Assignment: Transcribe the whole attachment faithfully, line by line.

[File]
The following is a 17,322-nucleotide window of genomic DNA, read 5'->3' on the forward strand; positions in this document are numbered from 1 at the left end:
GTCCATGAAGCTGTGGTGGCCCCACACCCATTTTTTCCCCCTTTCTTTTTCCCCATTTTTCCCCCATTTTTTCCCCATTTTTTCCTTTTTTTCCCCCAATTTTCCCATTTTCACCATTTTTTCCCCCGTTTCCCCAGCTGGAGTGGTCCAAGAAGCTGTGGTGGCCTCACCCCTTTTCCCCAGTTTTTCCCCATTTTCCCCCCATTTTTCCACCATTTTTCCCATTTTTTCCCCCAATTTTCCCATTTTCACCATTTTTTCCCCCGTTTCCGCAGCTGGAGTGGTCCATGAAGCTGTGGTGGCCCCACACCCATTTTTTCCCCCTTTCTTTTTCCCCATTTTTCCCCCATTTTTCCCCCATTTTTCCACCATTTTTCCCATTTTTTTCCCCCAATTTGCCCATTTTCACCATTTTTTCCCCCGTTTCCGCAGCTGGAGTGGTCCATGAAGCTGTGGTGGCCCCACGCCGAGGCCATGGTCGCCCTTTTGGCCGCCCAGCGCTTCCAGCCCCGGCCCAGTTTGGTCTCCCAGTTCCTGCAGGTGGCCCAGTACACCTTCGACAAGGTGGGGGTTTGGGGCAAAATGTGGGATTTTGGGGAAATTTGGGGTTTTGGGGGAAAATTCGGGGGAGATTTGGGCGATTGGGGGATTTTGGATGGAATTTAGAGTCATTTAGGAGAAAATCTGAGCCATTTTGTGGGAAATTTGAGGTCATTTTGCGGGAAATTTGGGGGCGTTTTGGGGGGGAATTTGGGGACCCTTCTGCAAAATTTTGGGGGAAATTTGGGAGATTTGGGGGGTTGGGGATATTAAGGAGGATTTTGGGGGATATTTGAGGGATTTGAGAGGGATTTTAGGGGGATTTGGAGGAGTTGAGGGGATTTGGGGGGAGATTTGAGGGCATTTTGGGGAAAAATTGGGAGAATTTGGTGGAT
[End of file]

The following is a 17,322-nucleotide window of genomic DNA, read 5'->3' on the forward strand; positions in this document are numbered from 1 at the left end:
GTCCATGAAGCTGTGGTGGCCCCACACCCATTTTTTCCCCCTTTCTTTTTCCCCATTTTTCCCCCATTTTTTCCCCATTTTTTCCTTTTTTTCCCCCAATTTTCCCATTTTCACCATTTTTTCCCCCGTTTCCCCAGCTGGAGTGGTCCAAGAAGCTGTGGTGGCCTCACCCCTTTTCCCCAGTTTTTCCCCATTTTCCCCCCATTTTTCCACCATTTTTCCCATTTTTTCCCCCAATTTTCCCATTTTCACCATTTTTTCCCCCGTTTCCGCAGCTGGAGTGGTCCATGAAGCTGTGGTGGCCCCACACCCATTTTTTCCCCCTTTCTTTTTCCCCATTTTTCCCCCATTTTTCCCCCATTTTTCCACCATTTTTCCCATTTTTTTCCCCCAATTTGCCCATTTTCACCATTTTTTCCCCCGTTTCCGCAGCTGGAGTGGTCCATGAAGCTGTGGTGGCCCCACGCCGAGGCCATGGTCGCCCTTTTGGCCGCCCAGCGCTTCCAGCCCCGGCCCAGTTTGGTCTCCCAGTTCCTGCAGGTGGCCCAGTACACCTTCGACAAGGTGGGGGTTTGGGGCAAAATGTGGGATTTTGGGGAAATTTGGGGTTTTGGGGGAAAATTCGGGGGAGATTTGGGCGATTGGGGGATTTTGGATGGAATTTAGAGTCATTTAGGAGAAAATCTGAGCCATTTTGTGGGAAATTTGAGGTCATTTTGCGGGAAATTTGGGGGCGTTTTGGGGGGGAATTTGGGGACCCTTCTGCAAAATTTTGGGGGAAATTTGGGAGATTTGGGGGGTTGGGGATATTAAGGAGGATTTTGGGGGATATTTGAGGGATTTGAGAGGGATTTTAGGGGGATTTGGAGGAGTTGAGGGGATTTGGGGGGAGATTTGAGGGCATTTTGGGGAAAAATTGGGAGAATTTGGTGGAT